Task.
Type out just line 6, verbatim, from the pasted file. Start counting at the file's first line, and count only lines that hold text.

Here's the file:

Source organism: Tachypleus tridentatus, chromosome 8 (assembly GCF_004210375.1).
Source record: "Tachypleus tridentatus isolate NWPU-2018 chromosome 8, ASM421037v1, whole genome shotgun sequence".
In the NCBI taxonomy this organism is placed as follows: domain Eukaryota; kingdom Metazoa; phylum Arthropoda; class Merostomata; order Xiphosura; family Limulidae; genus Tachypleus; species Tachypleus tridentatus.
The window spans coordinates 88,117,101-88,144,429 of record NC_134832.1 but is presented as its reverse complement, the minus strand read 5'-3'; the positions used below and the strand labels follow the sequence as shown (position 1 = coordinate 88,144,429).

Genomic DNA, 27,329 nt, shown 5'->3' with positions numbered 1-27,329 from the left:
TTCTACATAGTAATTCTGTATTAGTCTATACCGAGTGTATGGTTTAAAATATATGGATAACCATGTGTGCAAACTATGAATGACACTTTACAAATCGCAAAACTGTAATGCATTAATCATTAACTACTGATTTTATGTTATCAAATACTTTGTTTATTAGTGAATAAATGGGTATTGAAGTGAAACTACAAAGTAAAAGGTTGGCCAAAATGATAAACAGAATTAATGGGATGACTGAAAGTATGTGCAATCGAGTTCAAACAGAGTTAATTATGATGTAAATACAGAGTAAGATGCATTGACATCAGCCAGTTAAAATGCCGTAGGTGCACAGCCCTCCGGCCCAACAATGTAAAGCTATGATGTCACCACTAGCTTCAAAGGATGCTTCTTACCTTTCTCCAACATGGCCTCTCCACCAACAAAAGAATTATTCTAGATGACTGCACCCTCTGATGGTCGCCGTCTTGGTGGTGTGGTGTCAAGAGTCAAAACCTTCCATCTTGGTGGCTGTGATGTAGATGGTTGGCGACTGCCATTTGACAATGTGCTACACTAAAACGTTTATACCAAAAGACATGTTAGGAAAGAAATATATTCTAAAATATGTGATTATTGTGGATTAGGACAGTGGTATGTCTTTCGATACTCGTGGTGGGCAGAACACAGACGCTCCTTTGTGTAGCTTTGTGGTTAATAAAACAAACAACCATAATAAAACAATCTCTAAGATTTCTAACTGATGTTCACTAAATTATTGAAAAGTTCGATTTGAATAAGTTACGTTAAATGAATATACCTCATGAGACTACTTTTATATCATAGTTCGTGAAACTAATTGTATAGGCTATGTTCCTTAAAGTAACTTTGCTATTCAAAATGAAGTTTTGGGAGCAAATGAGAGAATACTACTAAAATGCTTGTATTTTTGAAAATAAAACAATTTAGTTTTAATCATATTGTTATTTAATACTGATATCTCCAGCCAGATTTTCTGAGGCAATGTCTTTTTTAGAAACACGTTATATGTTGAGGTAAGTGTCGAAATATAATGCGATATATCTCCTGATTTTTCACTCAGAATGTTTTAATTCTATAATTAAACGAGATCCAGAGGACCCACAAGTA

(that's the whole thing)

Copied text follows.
TTCTACATAGTAATTCTGTATTAGTCTATACCGAGTGTATGGTTTAAAATATATGGATAACCATGTGTGCAAACTATGAATGACACTTTACAAATCGCAAAACTGTAATGCATTAATCATTAACTACTGATTTTATGTTATCAAATACTTTGTTTATTAGTGAATAAATGGGTATTGAAGTGAAACTACAAAGTAAAAGGTTGGCCAAAATGATAAACAGAATTAATGGGATGACTGAAAGTATGTGCAATCGAGTTCAAACAGAGTTAATTATGATGTAAATACAGAGTAAGATGCATTGACATCAGCCAGTTAAAATGCCGTAGGTGCACAGCCCTCCGGCCCAACAATGTAAAGCTATGATGTCACCACTAGCTTCAAAGGATGCTTCTTACCTTTCTCCAACATGGCCTCTCCACCAACAAAAGAATTATTCTAGATGACTGCACCCTCTGATGGTCGCCGTCTTGGTGGTGTGGTGTCAAGAGTCAAAACCTTCCATCTTGGTGGCTGTGATGTAGATGGTTGGCGACTGCCATTTGACAATGTGCTACACTAAAACGTTTATACCAAAAGACATGTTAGGAAAGAAATATATTCTAAAATATGTGATTATTGTGGATTAGGACAGTGGTATGTCTTTCGATACTCGTGGTGGGCAGAACACAGACGCTCCTTTGTGTAGCTTTGTGGTTAATAAAACAAACAACCATAATAAAACAATCTCTAAGATTTCTAACTGATGTTCACTAAATTATTGAAAAGTTCGATTTGAATAAGTTACGTTAAATGAATATACCTCATGAGACTACTTTTATATCATAGTTCGTGAAACTAATTGTATAGGCTATGTTCCTTAAAGTAACTTTGCTATTCAAAATGAAGTTTTGGGAGCAAATGAGAGAATACTACTAAAATGCTTGTATTTTTGAAAATAAAACAATTTAGTTTTAATCATATTGTTATTTAATACTGATATCTCCAGCCAGATTTTCTGAGGCAATGTCTTTTTTAGAAACACGTTATATGTTGAGGTAAGTGTCGAAATATAATGCGATATATCTCCTGATTTTTCACTCAGAATGTTTTAATTCTATAATTAAACGAGATCCAGAGGACCCACAAGTA